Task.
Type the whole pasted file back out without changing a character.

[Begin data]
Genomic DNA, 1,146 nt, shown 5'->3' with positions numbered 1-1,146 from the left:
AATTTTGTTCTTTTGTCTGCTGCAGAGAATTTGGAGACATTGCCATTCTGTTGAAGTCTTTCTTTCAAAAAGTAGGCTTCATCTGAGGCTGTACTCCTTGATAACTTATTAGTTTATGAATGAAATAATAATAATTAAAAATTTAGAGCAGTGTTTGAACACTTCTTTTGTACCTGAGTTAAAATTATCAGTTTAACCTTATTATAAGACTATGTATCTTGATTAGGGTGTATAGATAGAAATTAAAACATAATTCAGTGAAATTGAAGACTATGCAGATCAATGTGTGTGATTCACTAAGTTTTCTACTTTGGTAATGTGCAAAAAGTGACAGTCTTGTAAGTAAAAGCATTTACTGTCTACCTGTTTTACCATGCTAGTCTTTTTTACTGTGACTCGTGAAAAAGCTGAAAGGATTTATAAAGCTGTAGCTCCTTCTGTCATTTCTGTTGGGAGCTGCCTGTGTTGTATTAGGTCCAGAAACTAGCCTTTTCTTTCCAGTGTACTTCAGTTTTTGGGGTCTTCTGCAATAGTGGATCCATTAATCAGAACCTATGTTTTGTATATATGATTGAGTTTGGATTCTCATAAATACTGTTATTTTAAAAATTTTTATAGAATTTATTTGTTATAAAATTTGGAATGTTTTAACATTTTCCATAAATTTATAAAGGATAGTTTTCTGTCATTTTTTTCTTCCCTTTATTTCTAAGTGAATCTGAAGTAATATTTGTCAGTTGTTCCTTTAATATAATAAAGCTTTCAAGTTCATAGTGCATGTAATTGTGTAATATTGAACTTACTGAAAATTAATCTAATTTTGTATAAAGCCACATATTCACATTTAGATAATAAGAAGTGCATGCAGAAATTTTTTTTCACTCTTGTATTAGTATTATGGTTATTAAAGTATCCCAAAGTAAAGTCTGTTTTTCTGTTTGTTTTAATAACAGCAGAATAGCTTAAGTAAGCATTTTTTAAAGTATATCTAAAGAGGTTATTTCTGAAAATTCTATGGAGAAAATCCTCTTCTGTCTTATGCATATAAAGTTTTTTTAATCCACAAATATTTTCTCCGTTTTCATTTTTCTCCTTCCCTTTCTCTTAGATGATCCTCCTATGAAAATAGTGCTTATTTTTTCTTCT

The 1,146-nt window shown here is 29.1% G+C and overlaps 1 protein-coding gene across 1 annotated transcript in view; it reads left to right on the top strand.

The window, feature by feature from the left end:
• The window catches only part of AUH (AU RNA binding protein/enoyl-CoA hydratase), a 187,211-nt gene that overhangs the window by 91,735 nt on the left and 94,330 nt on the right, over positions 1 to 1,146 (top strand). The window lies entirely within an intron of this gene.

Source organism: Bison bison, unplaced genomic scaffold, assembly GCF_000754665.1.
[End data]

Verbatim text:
Genomic DNA, 1,146 nt, shown 5'->3' with positions numbered 1-1,146 from the left:
AATTTTGTTCTTTTGTCTGCTGCAGAGAATTTGGAGACATTGCCATTCTGTTGAAGTCTTTCTTTCAAAAAGTAGGCTTCATCTGAGGCTGTACTCCTTGATAACTTATTAGTTTATGAATGAAATAATAATAATTAAAAATTTAGAGCAGTGTTTGAACACTTCTTTTGTACCTGAGTTAAAATTATCAGTTTAACCTTATTATAAGACTATGTATCTTGATTAGGGTGTATAGATAGAAATTAAAACATAATTCAGTGAAATTGAAGACTATGCAGATCAATGTGTGTGATTCACTAAGTTTTCTACTTTGGTAATGTGCAAAAAGTGACAGTCTTGTAAGTAAAAGCATTTACTGTCTACCTGTTTTACCATGCTAGTCTTTTTTACTGTGACTCGTGAAAAAGCTGAAAGGATTTATAAAGCTGTAGCTCCTTCTGTCATTTCTGTTGGGAGCTGCCTGTGTTGTATTAGGTCCAGAAACTAGCCTTTTCTTTCCAGTGTACTTCAGTTTTTGGGGTCTTCTGCAATAGTGGATCCATTAATCAGAACCTATGTTTTGTATATATGATTGAGTTTGGATTCTCATAAATACTGTTATTTTAAAAATTTTTATAGAATTTATTTGTTATAAAATTTGGAATGTTTTAACATTTTCCATAAATTTATAAAGGATAGTTTTCTGTCATTTTTTTCTTCCCTTTATTTCTAAGTGAATCTGAAGTAATATTTGTCAGTTGTTCCTTTAATATAATAAAGCTTTCAAGTTCATAGTGCATGTAATTGTGTAATATTGAACTTACTGAAAATTAATCTAATTTTGTATAAAGCCACATATTCACATTTAGATAATAAGAAGTGCATGCAGAAATTTTTTTTCACTCTTGTATTAGTATTATGGTTATTAAAGTATCCCAAAGTAAAGTCTGTTTTTCTGTTTGTTTTAATAACAGCAGAATAGCTTAAGTAAGCATTTTTTAAAGTATATCTAAAGAGGTTATTTCTGAAAATTCTATGGAGAAAATCCTCTTCTGTCTTATGCATATAAAGTTTTTTTAATCCACAAATATTTTCTCCGTTTTCATTTTTCTCCTTCCCTTTCTCTTAGATGATCCTCCTATGAAAATAGTGCTTATTTTTTCTTCT

The 1,146-nt window shown here is 29.1% G+C and overlaps 1 protein-coding gene across 1 annotated transcript in view; it reads left to right on the top strand.

The window, feature by feature from the left end:
• The window catches only part of AUH (AU RNA binding protein/enoyl-CoA hydratase), a 187,211-nt gene that overhangs the window by 91,735 nt on the left and 94,330 nt on the right, over positions 1 to 1,146 (top strand). The window lies entirely within an intron of this gene.

Source organism: Bison bison, unplaced genomic scaffold, assembly GCF_000754665.1.